Tom Humphries faces up to 10 years in jail for abusing girl
Former ‘Irish Times’ sports journalist (54) pleaded guilty to six counts in Circuit Criminal Court
Tom Humphries pleaded guilty in March to six counts of abuse of a girl under the age of 17. Photograph: Collins
Former Irish Times sports journalist Tom Humphries faces up to 10 years in prison when he is sentenced shortly for grooming and engaging in sexual acts with a child.
In Dublin Circuit Criminal Court on Monday, Judge Karen O’Connor said she hoped to conduct the sentencing hearing on July 26th, just before the court breaks for the summer recess.
However, she said the matter might not be heard on that date because other cases had priority on the list. The sentencing hearing will take half a day.
Humphries (54), from Sutton, north Dublin, pleaded guilty to the offences in March but could not be named publicly on that date because he was facing trial for further sexual offences.
Prosecuting counsel Shane Costelloe SC told Judge O’Connor the State was entering a nolle prosequi on the three further charges relating to a separate girl, meaning the charges were not being proceeded with.
Humphries, who was present in court for yesterday’s short hearing, was released on continuing bail pending sentencing.
He pleaded guilty on the morning of his trial last March to six counts of abuse of a girl under the age of 17.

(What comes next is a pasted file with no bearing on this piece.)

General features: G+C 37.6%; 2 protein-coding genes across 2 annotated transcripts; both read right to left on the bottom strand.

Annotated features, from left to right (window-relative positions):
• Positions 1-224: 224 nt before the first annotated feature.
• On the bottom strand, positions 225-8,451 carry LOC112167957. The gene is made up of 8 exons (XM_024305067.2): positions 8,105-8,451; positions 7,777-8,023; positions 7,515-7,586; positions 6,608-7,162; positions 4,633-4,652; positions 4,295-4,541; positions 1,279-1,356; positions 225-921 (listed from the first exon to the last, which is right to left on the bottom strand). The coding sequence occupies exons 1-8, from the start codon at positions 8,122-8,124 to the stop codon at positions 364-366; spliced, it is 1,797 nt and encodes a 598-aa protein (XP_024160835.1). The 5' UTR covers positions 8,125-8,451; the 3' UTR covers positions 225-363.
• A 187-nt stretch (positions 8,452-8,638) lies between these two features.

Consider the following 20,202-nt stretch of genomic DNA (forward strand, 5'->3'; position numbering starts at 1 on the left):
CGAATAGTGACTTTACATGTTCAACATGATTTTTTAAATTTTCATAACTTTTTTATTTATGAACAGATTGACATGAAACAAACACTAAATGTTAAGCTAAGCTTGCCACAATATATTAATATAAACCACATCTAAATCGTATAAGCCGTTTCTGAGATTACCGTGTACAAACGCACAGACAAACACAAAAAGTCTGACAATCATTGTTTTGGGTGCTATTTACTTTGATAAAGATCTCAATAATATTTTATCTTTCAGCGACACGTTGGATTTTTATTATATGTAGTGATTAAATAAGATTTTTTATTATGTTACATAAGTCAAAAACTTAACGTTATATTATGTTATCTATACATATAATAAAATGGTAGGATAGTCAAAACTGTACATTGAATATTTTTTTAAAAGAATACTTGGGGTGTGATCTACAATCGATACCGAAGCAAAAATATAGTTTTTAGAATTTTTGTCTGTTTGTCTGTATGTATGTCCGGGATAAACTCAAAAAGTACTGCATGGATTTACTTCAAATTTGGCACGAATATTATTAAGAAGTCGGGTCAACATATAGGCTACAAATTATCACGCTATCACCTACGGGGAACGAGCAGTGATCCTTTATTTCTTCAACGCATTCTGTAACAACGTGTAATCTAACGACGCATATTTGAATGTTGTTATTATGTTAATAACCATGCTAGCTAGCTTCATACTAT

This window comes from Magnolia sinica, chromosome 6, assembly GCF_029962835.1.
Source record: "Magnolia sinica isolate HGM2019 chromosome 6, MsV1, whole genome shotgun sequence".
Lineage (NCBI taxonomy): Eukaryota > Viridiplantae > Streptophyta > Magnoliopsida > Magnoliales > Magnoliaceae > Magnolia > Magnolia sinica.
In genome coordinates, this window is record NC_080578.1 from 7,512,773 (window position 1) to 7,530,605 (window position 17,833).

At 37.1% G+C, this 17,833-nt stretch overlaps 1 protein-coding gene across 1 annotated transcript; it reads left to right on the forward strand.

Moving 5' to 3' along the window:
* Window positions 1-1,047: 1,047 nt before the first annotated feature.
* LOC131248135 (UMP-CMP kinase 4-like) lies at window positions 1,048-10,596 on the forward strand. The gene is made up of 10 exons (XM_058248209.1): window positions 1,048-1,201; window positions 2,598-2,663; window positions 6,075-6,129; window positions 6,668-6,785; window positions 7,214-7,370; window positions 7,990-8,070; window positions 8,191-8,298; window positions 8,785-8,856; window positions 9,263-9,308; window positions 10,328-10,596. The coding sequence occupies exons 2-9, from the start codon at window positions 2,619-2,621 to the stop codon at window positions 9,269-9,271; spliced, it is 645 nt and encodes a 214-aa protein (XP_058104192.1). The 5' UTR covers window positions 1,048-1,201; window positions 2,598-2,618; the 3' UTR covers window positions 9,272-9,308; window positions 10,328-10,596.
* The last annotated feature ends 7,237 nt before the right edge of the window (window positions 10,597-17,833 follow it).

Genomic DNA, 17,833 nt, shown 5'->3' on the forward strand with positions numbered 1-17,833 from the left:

The court will hear that Humphries groomed the girl over a lengthy period of time by exchanging over 10,000 text messages with her. Many of these messages were sent in the early hours of the morning and some contained video files.
At some stage during the grooming process Humphries began engaging in sexual acts with the girl who was in her young teens at the time.
The charges comprise two counts of defilement of a child in Dublin between December 5th, 2010, and February 19th, 2011, and four counts of inviting a child to participate in a sexually explicit, obscene or indecent act between January 2010 and March 2011.
Defilement is defined in Irish law as engaging in a sexual act with a child under the age of 17. It normally carries a maximum sentence of five years but this rises to 10 years if the offender is a “person in authority”.
Sexual exploitation of a child is defined in law as, among other things, inviting, inducing or coercing the child to participate in or observe “any activity of a sexual or indecent nature”.
Humphries’s defence counsel Hugh Hartnett SC requested his client be excused from further case management dates for health reasons. The judge refused the application following an objection from the prosecution.
It is understood Humphries’s defence team will make several submissions on the condition of his health before sentence is imposed.